If anyone has any doubts about your perceptive remarks regarding the representation of ideology in the film, I suggest they study the song sung by Scar, ‘Be Prepared’, where he declares his intentions to right his perceived injustice by murdering his brother. I was amazed by the Leni Riefenstahl visual cues the film used to compare Scar’s ambition and methods to Fascism (capital ‘F’). Thinking about it afterwards, I feel this overt and undeniable linking of Scar with Hitler/Mussolini must be for a moral purpose. Certainly it is not meant for the younger members of the audience who would not get such a connection but rather it is a sophisticated call on another trope, that of the evil/good binary. One character is born evil, to harbour powerful and threatening ambition, achieved in the most callous way and the other is good, fated to only see the good in others and be too trusting and good-hearted to suspect the depth of depravity that threatens him (and all he rules benignly). Thus, the death of Mustafa is, as you say, powerful and also meaningful in betraying the divide between good and evil that is shown to exist in the jungle, and by dint of the reference, to our real world as well.

  19. Christopher says:

    I would NOT call it straightforward and conventional film criticism or reviewing, I think I would call it slightly overanalyzing….but I would also call it insightful,dedicated and an enjoyable read. Would´ve liked some reviews on the voice performances but what the hell….

    As for Mufasa,are you sure YOU´re not the one making him brave,wise and good cause he is the rightful king and not the other way around? As in;he´s born king,ergo,he is great. That is a choice you can make as a viewer.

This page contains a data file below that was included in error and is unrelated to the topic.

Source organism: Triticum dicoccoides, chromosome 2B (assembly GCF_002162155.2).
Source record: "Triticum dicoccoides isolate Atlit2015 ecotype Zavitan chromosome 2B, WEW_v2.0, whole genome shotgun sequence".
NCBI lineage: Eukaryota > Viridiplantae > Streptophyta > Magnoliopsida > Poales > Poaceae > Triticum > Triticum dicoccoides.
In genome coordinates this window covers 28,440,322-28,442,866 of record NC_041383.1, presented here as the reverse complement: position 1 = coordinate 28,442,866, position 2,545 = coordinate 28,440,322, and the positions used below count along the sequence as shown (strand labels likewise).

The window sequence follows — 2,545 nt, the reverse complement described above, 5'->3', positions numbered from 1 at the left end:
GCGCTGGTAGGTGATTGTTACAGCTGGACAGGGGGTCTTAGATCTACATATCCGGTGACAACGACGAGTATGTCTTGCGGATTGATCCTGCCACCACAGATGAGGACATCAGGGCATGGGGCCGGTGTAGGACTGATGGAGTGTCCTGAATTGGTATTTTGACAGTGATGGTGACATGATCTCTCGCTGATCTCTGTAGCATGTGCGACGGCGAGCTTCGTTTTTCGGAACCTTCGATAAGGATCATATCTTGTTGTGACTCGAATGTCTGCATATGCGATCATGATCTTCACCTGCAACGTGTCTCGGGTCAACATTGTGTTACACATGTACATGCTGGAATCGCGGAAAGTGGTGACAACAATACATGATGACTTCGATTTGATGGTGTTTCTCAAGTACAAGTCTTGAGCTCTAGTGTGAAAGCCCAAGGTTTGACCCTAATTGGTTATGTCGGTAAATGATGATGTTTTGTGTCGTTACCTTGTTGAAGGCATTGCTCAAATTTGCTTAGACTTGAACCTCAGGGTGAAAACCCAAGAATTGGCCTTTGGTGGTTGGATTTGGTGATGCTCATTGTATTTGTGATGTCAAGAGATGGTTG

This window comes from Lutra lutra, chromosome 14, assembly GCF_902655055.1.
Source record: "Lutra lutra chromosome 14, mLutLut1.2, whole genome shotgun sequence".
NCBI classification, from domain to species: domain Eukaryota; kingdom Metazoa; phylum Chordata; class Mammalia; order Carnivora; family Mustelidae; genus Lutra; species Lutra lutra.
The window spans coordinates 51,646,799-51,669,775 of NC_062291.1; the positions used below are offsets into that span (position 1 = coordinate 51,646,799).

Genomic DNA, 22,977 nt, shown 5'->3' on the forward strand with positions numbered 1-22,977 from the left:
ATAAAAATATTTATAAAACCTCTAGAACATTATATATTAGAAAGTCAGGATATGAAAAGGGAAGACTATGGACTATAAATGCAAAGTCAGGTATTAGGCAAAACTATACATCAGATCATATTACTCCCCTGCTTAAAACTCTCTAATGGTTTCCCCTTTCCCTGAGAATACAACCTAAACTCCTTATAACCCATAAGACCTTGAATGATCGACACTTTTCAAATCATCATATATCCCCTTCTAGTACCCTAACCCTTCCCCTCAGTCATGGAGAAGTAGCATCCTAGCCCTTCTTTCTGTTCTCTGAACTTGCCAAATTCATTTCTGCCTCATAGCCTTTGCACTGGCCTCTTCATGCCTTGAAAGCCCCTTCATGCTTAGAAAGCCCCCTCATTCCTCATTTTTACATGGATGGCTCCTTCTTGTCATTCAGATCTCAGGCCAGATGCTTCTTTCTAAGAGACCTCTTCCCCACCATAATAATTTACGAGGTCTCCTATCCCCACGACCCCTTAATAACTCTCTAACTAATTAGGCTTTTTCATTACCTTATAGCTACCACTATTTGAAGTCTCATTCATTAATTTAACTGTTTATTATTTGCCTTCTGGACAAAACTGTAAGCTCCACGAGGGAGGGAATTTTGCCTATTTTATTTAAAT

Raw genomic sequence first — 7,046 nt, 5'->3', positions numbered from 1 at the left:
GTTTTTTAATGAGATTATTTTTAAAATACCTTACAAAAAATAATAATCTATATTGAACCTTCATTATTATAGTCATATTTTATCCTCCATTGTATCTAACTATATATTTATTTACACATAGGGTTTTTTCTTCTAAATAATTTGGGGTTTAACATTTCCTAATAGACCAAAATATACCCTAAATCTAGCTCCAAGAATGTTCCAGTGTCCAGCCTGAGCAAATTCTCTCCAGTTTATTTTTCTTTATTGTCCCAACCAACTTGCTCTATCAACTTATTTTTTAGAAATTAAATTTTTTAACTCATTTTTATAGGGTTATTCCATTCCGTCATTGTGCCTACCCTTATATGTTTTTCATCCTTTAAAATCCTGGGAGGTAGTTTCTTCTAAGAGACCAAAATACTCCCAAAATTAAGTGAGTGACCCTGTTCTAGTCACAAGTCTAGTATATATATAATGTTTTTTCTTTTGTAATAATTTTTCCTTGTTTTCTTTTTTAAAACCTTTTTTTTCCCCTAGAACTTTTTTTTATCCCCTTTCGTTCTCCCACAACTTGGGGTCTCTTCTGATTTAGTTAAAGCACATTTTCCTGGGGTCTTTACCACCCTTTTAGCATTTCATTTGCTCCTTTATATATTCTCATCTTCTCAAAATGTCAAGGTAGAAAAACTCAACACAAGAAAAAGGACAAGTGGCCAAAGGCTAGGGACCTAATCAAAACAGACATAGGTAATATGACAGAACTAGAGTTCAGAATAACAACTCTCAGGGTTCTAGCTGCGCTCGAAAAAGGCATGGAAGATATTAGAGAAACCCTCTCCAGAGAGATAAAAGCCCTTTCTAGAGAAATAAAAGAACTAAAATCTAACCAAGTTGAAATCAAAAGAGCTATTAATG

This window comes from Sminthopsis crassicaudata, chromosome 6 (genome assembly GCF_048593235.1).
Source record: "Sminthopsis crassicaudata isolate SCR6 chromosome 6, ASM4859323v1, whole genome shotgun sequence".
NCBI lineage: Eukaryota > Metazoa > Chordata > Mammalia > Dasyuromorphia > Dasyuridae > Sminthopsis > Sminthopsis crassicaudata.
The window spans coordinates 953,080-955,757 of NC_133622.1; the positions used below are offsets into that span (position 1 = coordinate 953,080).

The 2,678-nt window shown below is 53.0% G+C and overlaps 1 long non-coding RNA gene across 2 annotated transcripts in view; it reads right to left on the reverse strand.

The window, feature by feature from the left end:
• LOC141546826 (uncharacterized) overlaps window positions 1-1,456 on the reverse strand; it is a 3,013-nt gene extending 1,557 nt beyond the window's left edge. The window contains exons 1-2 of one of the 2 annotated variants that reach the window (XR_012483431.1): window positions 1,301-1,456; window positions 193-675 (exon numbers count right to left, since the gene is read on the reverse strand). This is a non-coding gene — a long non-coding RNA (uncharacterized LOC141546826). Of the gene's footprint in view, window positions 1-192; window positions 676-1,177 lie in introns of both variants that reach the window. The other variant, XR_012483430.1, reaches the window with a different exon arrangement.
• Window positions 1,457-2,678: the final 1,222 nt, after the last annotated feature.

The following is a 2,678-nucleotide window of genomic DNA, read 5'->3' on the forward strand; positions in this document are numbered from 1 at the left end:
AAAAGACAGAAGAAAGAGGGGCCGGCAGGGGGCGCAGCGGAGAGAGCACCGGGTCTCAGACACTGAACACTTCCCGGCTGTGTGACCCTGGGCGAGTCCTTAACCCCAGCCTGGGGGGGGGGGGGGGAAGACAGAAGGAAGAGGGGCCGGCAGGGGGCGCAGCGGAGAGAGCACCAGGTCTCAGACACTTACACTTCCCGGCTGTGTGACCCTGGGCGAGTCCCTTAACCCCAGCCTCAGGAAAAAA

Well,evil is also just a point of view. Not born king,waiting in line,then passed by again…Scars ambition is understandable. He takes what he is not entitled to with his strength;his mind. The story does as you say,ring of Shakespeare and concidering the whole world was it´s audience, I don´t think writers and creators want to say that birthright and might is what matters and try to brainwash children in a subtle way. It makes for a better story then the other way around,no? And like Frollo and unlike Yan-Su,a Disney villain should be intelligent,sophisticated and filled with inner demons or issues.

    And Mufasas line”Yeah…cause no one messes with your dad.” after slapping around the hyenas was more about bonding with his son and they have that moment,its a good way to build up to the unimaginable that comes a few minutes later(someone will mess with him and the fact that he feels like someone who can overcome any situation is still no match for betrayal).

    Mufasa dies 35 minutes into a 85 minute film,can´t reviewers hint instead of spelling it out? He is the tritagonist. He is also naive,not perfect,both in having a brother called Scar and who threatens him. Scar represents every politician today but exactly WHY does his rule fail that extreme? That part is easily skipped when he drifts out of the story and Timon and Puumba make it a bit too goofy. Suddenly there´s no food? He can´t be eating it all. Pride Rock turns into a dark,destroyed place for the sake of the plot.

    Decency.friendship,karma and true loyalty are bigger parts of the core then birthright and might here. U can have a brain vs. brawn debate but it can only go so far.

    The smart one,weaker one,finds strength(rage) within himself when faced wth the same shame and banishment he passed onto Simba and dares to engage the”rightful” king in fight for prides sake. Yes,I give Scar some respect as a character,he is filled with complex,a real snake but he has layers, Still,isn´t it usually the physically weak but clever,brave and wise one,the underdog we are manipulated or told to root for? And here,the fact hat they´re divided got you a bit divided? Seems anyway we twist it, it´s wrong. I agree however with the incestous part. Mufasa probably banged the bunch and they´re siblings….slightly creepy. Best death scene after Boromirs…